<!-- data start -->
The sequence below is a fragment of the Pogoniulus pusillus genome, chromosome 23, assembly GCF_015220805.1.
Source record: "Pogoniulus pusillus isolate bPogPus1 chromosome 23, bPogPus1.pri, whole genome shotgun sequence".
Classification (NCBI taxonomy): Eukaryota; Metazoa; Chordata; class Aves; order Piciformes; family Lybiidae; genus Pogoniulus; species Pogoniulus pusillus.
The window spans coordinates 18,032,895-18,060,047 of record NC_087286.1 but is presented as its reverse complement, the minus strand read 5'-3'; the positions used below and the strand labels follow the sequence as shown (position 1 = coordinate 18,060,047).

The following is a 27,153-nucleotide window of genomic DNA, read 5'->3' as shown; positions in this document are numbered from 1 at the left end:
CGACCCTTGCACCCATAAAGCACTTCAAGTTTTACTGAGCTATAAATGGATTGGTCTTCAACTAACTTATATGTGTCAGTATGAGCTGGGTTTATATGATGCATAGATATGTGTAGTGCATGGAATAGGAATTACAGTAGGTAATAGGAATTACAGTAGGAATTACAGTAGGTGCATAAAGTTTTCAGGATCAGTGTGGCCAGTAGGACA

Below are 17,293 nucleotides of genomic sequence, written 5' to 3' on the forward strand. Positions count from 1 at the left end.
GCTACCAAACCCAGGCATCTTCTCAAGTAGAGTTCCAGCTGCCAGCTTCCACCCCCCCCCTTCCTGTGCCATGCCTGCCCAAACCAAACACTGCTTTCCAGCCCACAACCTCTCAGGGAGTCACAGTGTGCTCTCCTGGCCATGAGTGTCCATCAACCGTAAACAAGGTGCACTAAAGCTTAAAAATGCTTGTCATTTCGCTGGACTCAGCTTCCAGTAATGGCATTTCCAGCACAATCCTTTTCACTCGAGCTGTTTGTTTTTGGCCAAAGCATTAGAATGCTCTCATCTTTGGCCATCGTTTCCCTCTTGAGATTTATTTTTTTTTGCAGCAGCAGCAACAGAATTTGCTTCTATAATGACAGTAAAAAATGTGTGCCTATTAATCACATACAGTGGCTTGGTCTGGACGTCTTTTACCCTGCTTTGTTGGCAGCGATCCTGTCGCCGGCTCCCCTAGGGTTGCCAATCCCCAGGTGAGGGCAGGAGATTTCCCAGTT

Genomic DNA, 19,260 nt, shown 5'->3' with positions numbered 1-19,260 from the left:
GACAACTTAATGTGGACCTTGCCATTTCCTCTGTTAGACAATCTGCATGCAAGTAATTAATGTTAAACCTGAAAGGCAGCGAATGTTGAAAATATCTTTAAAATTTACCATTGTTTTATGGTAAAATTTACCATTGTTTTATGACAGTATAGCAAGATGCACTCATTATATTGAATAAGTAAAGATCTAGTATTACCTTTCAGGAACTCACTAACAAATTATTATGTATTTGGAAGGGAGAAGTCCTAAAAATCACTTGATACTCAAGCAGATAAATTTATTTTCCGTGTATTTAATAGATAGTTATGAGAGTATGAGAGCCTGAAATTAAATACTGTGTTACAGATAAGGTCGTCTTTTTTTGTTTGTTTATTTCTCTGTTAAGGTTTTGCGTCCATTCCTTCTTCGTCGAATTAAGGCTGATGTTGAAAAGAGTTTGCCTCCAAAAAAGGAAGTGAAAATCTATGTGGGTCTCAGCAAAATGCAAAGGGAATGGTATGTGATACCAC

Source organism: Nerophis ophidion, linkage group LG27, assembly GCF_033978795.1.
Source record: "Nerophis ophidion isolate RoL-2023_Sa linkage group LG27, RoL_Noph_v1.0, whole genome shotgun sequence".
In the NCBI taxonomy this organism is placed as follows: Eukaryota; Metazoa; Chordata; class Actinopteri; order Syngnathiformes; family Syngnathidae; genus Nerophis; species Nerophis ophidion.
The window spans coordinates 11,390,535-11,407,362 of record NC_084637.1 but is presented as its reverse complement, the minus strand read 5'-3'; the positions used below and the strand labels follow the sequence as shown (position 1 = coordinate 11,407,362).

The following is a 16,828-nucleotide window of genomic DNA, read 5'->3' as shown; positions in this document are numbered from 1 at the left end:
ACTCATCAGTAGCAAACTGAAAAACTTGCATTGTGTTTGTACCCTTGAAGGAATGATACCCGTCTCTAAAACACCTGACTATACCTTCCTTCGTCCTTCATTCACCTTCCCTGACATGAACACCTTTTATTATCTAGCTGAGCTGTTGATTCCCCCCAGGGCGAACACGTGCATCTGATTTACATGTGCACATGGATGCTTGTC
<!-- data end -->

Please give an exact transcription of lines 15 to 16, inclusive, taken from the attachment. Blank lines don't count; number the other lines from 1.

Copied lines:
The following is a 16,828-nucleotide window of genomic DNA, read 5'->3' as shown; positions in this document are numbered from 1 at the left end:
ACTCATCAGTAGCAAACTGAAAAACTTGCATTGTGTTTGTACCCTTGAAGGAATGATACCCGTCTCTAAAACACCTGACTATACCTTCCTTCGTCCTTCATTCACCTTCCCTGACATGAACACCTTTTATTATCTAGCTGAGCTGTTGATTCCCCCCAGGGCGAACACGTGCATCTGATTTACATGTGCACATGGATGCTTGTC